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Professor Sandy Black
London College of Fashion, University of the Arts London
International Academic Fellowship
2015

Exploring mathematical concepts of topology through knitting technology

Moebius strip by Jennifer Smith, CC BY-SA 3.0.

I like to think of knitting as a type of soft engineering. Consider the form of the humble sock: constructed from a continuous thread (yarn) as a seamless tube with an elegantly engineered bend that creates no waste material. Knitwear combines fashion, textiles, mathematics, craft, and design, and has a particular affinity with 3D production ‘in the round’. Knitwear is unique in that both the fabric and the 3D form can easily be created simultaneously – a process well known to the earliest hand knitters, and eventually mimicked by machine techniques. Knitwear design is a hybrid between textiles and fashion, incorporating both stretch and drape, and requiring its own methods of shape calculation and technical knowledge. 
Details
My background spans both mathematics and knitwear design, as before entering academia I ran my own internationally successful designer knitwear label Sandy Black Original Knits. Knitted fabric, with its inherent malleability and symmetries based on the formation of the knitted loop, lends itself to potential transformations that correlate with mathematical concepts of surface geometry and topology. This practice-based research explores the potential for non-conventional structures in knitted artefacts related to the body, inspired by the topological concepts of single-surfaced objects such as the well-known Moebius strip and the Klein bottle. The research also examines the knitwear development process and technical communication between designers and technical experts, an area of research that can impact the industry more widely. 

In the context of fashion using woven fabrics, the creation of 3D forms from 2D cloth is realised by one of two methods: utilising precision 2D pattern drafting techniques, or by draping fabric on the 3D form, then reverse engineering to a 2D pattern. Knitwear, however, can be created either by assembling 2D pieces or by direct 3D construction processes. Three-dimesional knitted artefacts (such as gloves) can be made using the simplest knitting needles or the most advanced industrial knitting technology. Creating fashion builds upon tacit knowledge of fabric handle and drape; creating with knitted construction additionally requires knowledge related to the interplay of yarns, gauge and stitch structure.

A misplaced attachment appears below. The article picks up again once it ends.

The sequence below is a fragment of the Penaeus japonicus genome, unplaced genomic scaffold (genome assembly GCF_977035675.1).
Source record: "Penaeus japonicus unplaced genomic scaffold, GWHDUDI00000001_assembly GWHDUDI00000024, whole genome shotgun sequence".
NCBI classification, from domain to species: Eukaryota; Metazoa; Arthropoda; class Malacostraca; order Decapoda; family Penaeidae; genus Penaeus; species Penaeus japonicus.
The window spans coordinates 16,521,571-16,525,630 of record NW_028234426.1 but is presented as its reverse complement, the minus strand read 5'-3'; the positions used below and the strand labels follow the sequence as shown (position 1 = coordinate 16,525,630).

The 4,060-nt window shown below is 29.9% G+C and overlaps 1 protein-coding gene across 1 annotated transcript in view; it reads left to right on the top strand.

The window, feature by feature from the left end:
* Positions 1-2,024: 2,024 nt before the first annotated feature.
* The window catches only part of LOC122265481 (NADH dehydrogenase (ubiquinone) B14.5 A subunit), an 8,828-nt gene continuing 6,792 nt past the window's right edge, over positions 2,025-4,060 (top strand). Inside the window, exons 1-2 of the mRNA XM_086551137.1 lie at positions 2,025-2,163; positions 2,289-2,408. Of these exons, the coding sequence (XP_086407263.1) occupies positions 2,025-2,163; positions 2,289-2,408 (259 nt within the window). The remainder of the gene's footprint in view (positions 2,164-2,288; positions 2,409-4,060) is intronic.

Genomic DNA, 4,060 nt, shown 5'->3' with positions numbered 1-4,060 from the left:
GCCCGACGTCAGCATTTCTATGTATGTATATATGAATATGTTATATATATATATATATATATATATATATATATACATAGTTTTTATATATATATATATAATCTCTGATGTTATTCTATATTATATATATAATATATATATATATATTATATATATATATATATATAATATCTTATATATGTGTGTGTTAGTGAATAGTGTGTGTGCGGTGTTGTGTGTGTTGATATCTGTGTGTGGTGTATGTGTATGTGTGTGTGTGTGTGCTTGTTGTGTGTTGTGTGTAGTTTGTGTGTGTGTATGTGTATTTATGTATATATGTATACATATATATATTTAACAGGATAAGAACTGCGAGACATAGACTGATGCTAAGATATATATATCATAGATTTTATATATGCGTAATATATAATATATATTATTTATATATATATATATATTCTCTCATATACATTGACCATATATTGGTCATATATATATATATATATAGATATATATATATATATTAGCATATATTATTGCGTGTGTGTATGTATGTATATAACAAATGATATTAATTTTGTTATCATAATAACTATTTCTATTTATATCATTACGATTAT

The exceptional programmability of contemporary industrial flat knitting machinery, utilising the proprietary software developed by the leading machine builders (notably Stoll in Germany and Shima Seiki in Japan) allows for infinite possibilities, but neither commercial knitwear designers nor creative fashion designers have the knowledge or resources to fully explore this potential. As a result a gap has arisen between the capability of the machinery and the industry’s ability to fully develop it in fashion and clothing, and this is where exploratory design and research is needed, exemplified by the extraordinary one-piece knitted sports shoes recently developed by both Nike and Adidas. 

This fellowship builds on existing research links with Auckland University of Technology (AUT), New Zealand to explore new research collaborations in knitted and smart textiles, and is based in the Textile Design Lab, one of four specialist research centres in AUT’s CoLab. The fellowship will also enable me to explore possibilities for new collaborative research with other universities such as RMIT in Melbourne. 

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